Tackling the 'credibility crisis' in science

January 4, 2016

Widespread failure to reproduce research results has triggered a crisis of confidence in research findings, eroding public trust in scientific methodology. In response, PLOS Biology is launching on January 4th, 2016, a new Meta-Research Section devoted to research on research.

Billions of dollars are wasted every year on research that cannot be reproduced. In an editorial announcing the launch of this new section, Stavroula Kousta and colleagues note: "With our new section on data-driven meta-research, we aim to highlight that research about research is an important area of science. By creating a prominent forum in this field, PLOS Biology will contribute to ongoing efforts to improve research standards in the biological sciences and beyond."

The launch of the meta-research section is marked with the publication of two articles examining issues surrounding study transparency and reporting. Shareen Iqbal at Emory University, John Ioannidis from the Meta-Research Innovation Center at Stanford (METRICS) and colleagues evaluate reproducibility and transparency practices across the biomedical sciences in a sample of articles published between 2000 and 2014. They found very poor reproducibility and transparency standards across the board. Specifically, the vast majority of studies did not share their data, did not provide protocols, claimed to report novel findings rather than replications, and did not mention funding or conflicts of interest.

In a complementary article focusing on research using mice and rats as subjects, Constance Holman at Charité Universitätsmedizin, Ulrich Dirnagl and colleagues examined hundreds of published stroke and cancer research experiments. They found that the majority of studies didn't contain sufficient information to indicate how many animals were used. What's more, many papers also contained animals that seemingly "vanished" over the course of a study, without explanation. The authors used a computer model to simulate the effects of "vanishing" animals on the validity of the experiments. They found that the more animals lost or removed, the shakier or more biased the experimental conclusions.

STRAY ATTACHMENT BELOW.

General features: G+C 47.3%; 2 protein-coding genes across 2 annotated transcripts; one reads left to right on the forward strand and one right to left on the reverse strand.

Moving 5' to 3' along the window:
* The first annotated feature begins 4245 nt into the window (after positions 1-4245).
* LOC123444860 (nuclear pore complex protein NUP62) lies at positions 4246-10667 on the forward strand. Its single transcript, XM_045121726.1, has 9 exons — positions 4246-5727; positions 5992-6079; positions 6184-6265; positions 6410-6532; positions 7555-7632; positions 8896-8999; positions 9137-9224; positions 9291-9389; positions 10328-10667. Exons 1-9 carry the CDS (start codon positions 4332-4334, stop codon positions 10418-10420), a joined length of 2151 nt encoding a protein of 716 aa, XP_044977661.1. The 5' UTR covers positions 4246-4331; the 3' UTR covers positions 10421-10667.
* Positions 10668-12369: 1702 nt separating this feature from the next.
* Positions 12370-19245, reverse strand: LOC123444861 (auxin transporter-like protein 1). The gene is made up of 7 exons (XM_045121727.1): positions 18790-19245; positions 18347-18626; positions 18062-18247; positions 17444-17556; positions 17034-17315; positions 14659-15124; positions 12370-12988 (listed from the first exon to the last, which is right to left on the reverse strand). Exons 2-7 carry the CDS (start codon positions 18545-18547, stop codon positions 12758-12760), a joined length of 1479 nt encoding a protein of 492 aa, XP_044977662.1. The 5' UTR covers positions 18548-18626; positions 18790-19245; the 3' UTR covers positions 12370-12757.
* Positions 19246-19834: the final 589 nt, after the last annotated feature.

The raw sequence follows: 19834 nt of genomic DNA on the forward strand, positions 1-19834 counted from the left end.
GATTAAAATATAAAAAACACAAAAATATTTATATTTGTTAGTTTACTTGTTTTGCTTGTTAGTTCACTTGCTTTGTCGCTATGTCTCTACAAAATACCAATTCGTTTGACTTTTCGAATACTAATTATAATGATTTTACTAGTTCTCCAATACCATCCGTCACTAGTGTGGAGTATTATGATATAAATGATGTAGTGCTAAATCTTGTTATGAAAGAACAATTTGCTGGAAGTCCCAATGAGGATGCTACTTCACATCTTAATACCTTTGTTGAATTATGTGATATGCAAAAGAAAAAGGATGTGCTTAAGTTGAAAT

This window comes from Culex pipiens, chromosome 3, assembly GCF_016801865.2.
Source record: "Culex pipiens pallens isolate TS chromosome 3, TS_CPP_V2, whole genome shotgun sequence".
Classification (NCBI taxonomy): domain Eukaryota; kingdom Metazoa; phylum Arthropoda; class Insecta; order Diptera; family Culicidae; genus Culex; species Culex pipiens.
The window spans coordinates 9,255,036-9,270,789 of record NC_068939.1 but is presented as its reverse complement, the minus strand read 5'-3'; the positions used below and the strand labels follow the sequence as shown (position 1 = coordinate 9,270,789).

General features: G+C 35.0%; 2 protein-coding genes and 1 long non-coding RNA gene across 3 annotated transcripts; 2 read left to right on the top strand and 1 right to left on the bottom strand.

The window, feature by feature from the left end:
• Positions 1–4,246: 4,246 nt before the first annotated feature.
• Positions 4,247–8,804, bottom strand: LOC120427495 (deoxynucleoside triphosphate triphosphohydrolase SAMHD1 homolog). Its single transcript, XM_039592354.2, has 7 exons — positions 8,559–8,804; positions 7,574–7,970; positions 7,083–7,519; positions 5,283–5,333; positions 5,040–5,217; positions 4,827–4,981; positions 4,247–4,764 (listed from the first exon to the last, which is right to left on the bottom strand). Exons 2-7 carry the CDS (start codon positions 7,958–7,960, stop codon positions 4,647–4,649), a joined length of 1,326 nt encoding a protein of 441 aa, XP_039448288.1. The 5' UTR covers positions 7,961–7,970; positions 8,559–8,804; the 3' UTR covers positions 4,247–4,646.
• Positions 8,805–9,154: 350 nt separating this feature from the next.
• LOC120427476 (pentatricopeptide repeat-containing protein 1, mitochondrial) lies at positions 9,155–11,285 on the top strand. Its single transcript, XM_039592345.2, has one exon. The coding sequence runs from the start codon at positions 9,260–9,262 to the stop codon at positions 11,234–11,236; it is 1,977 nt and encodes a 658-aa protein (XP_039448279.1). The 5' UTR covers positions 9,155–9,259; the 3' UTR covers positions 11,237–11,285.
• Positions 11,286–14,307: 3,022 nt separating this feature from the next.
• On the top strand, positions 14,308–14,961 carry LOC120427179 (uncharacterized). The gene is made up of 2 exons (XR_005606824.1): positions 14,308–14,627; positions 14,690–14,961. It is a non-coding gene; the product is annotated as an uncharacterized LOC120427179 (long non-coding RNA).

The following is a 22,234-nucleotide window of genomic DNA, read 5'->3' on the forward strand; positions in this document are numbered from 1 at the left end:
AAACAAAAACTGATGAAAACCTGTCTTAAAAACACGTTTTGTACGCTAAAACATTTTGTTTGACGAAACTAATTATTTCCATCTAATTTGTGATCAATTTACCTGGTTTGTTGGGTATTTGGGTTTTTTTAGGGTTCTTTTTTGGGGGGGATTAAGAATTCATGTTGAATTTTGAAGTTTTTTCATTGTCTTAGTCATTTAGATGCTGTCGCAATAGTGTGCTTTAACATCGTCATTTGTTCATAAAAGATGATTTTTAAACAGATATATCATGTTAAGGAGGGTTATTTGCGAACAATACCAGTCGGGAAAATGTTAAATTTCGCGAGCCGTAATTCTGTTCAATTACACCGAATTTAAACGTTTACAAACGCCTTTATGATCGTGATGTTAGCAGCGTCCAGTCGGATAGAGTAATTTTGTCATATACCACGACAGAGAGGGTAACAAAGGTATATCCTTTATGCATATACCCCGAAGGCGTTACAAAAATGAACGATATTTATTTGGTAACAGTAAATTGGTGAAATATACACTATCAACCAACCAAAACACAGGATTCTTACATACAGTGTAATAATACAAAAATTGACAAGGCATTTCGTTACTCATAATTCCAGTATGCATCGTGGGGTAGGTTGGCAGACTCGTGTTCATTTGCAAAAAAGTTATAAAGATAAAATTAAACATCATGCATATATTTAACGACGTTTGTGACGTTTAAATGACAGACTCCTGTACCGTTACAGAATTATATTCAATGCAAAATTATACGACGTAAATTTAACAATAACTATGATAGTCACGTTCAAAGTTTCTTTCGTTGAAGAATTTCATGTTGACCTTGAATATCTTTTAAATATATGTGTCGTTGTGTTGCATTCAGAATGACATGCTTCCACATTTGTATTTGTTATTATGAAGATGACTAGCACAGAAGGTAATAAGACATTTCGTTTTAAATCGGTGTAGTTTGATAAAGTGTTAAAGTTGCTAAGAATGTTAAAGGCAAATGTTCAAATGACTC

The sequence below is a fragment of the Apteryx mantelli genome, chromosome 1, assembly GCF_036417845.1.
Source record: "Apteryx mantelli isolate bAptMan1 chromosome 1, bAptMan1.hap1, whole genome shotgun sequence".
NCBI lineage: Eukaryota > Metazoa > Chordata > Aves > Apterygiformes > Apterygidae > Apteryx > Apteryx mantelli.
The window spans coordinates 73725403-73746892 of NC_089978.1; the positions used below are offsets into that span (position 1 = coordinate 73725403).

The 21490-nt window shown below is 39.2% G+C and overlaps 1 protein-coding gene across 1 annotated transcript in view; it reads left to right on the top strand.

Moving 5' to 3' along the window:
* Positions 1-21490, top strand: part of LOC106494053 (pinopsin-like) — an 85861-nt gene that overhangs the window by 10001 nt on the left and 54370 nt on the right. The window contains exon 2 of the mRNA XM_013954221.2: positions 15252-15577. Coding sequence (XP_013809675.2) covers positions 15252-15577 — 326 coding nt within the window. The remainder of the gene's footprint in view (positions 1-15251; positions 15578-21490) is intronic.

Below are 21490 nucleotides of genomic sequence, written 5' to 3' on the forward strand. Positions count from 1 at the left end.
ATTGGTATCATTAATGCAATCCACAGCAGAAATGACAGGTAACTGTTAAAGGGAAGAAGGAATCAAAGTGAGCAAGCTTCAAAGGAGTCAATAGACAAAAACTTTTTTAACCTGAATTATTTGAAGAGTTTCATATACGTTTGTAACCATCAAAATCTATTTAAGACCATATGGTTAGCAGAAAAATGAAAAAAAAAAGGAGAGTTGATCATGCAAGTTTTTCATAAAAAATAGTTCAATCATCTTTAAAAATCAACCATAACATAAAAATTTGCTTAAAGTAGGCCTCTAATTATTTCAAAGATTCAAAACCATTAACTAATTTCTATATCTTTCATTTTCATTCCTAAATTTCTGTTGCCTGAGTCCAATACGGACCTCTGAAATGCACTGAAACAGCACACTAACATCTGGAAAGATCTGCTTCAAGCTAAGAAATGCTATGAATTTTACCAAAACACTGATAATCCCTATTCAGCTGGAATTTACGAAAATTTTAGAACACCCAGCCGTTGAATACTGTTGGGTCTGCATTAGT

The launch of the new section is accompanied by a new collection of meta-research articles that highlight key issues hindering the scientific effort and offer ways to improve research practices.

Explore further: Taking on the challenges of replication in psychological science

More information: Kousta S, Ferguson C, Ganley E (2016) Meta-Research: Broadening the Scope of PLOS Biology. PLoS Biol 14(1): e1002334. DOI: 10.1371/journal.pbio.1002334

Related Stories

Bias pervades the scientific reporting of animal studies

July 17, 2013

A new study published in the open access journal PLOS Biology suggests that the scientific literature could be compromised by substantial bias in the reporting of animal studies, and may be giving a misleading picture of ...

Simple errors limit scientific scrutiny

November 11, 2015

Researchers have found more than half of the public datasets provided with scientific papers are incomplete, which prevents reproducibility tests and follow-up studies.

Meta-analysis confirms miR-21 expression, laryngeal CA link

December 22, 2015

(HealthDay)—Expression of miR-21 is associated with laryngeal carcinoma, with high expression related to increased laryngeal cancer risk, according to a meta-analysis published online Dec. 12 in the Journal of Evidence-Based ...

Recommended for you

New species of pterosaur discovered in Patagonia

August 30, 2016

Scientists today announced the discovery of a new species of pterosaur from the Patagonia region of South America. The cranial remains were in an excellent state of preservation and belonged to a new species of pterosaur ...

0 comments

Please sign in to add a comment. Registration is free, and takes less than a minute. Read more

Click here to reset your password.
Sign in to get notified via email when new comments are made.